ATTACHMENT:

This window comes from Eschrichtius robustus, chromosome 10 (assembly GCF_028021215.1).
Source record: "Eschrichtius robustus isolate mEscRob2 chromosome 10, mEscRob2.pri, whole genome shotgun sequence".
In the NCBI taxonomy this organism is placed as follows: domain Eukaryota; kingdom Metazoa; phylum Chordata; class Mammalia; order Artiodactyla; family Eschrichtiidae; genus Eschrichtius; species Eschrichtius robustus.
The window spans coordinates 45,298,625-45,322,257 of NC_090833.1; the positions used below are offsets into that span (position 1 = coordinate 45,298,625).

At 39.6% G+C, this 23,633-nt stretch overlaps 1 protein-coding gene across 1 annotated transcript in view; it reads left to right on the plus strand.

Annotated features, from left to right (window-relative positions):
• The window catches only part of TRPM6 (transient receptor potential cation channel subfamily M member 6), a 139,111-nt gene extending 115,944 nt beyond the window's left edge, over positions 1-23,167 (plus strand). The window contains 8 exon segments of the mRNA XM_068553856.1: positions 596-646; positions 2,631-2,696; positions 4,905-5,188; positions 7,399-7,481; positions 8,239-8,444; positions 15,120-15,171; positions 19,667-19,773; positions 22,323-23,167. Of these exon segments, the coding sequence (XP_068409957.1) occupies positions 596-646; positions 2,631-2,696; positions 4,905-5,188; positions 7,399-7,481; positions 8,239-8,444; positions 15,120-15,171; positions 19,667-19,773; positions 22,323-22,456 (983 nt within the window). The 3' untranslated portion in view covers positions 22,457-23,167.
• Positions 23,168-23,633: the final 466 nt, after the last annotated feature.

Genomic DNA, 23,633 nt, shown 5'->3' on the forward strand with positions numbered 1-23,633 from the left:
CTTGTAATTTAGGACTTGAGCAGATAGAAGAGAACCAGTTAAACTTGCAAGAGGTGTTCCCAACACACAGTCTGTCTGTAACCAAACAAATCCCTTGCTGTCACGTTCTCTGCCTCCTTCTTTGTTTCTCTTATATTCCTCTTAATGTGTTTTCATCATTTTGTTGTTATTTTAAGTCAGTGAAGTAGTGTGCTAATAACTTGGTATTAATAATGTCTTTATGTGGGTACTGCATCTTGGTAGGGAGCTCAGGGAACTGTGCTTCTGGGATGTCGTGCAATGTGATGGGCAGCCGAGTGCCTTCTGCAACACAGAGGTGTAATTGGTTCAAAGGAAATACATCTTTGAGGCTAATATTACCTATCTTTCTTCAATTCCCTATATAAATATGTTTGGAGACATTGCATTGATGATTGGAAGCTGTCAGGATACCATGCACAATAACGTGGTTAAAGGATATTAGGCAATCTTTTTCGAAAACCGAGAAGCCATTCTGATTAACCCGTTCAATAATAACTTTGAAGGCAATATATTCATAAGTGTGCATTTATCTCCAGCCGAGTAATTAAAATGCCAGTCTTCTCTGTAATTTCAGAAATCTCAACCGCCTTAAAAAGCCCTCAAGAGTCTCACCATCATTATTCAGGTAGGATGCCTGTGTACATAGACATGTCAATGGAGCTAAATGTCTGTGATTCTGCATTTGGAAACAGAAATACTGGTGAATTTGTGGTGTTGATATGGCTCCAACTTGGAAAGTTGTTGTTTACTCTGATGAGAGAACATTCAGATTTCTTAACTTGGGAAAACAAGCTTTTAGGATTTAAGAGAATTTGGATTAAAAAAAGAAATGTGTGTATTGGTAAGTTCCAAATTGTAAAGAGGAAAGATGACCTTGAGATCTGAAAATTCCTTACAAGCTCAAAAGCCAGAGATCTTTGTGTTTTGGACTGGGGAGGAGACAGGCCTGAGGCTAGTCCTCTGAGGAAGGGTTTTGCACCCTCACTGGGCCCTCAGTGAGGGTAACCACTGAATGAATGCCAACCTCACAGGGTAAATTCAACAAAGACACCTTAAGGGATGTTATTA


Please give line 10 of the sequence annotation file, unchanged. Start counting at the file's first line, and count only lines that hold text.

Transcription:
CTTGTAATTTAGGACTTGAGCAGATAGAAGAGAACCAGTTAAACTTGCAAGAGGTGTTCCCAACACACAGTCTGTCTGTAACCAAACAAATCCCTTGCTGTCACGTTCTCTGCCTCCTTCTTTGTTTCTCTTATATTCCTCTTAATGTGTTTTCATCATTTTGTTGTTATTTTAAGTCAGTGAAGTAGTGTGCTAATAACTTGGTATTAATAATGTCTTTATGTGGGTACTGCATCTTGGTAGGGAGCTCAGGGAACTGTGCTTCTGGGATGTCGTGCAATGTGATGGGCAGCCGAGTGCCTTCTGCAACACAGAGGTGTAATTGGTTCAAAGGAAATACATCTTTGAGGCTAATATTACCTATCTTTCTTCAATTCCCTATATAAATATGTTTGGAGACATTGCATTGATGATTGGAAGCTGTCAGGATACCATGCACAATAACGTGGTTAAAGGATATTAGGCAATCTTTTTCGAAAACCGAGAAGCCATTCTGATTAACCCGTTCAATAATAACTTTGAAGGCAATATATTCATAAGTGTGCATTTATCTCCAGCCGAGTAATTAAAATGCCAGTCTTCTCTGTAATTTCAGAAATCTCAACCGCCTTAAAAAGCCCTCAAGAGTCTCACCATCATTATTCAGGTAGGATGCCTGTGTACATAGACATGTCAATGGAGCTAAATGTCTGTGATTCTGCATTTGGAAACAGAAATACTGGTGAATTTGTGGTGTTGATATGGCTCCAACTTGGAAAGTTGTTGTTTACTCTGATGAGAGAACATTCAGATTTCTTAACTTGGGAAAACAAGCTTTTAGGATTTAAGAGAATTTGGATTAAAAAAAGAAATGTGTGTATTGGTAAGTTCCAAATTGTAAAGAGGAAAGATGACCTTGAGATCTGAAAATTCCTTACAAGCTCAAAAGCCAGAGATCTTTGTGTTTTGGACTGGGGAGGAGACAGGCCTGAGGCTAGTCCTCTGAGGAAGGGTTTTGCACCCTCACTGGGCCCTCAGTGAGGGTAACCACTGAATGAATGCCAACCTCACAGGGTAAATTCAACAAAGACACCTTAAGGGATGTTATTA